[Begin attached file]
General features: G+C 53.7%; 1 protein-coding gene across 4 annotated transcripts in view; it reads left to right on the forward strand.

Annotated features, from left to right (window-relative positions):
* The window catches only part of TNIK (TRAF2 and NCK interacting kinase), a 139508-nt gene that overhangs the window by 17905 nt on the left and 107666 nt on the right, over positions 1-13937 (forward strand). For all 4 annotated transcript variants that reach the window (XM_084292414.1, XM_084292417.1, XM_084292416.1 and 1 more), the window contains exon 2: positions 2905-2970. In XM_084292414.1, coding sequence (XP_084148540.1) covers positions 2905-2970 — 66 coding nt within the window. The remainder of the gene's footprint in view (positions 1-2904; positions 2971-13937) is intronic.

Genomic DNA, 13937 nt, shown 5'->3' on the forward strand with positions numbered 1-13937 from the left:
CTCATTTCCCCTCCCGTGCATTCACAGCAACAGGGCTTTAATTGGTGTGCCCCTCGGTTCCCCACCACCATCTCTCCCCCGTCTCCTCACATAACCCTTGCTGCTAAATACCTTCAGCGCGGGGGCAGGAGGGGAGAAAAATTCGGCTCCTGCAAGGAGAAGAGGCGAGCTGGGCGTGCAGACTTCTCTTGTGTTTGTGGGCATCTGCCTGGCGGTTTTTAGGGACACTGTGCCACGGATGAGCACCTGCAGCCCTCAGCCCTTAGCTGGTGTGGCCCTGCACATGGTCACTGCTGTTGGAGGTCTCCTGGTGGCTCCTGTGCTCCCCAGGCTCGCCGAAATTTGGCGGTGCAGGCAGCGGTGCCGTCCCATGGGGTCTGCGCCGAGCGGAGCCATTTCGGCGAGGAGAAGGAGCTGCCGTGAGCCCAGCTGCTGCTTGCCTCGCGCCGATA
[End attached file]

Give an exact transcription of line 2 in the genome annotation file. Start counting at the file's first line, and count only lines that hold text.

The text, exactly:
Annotated features, from left to right (window-relative positions):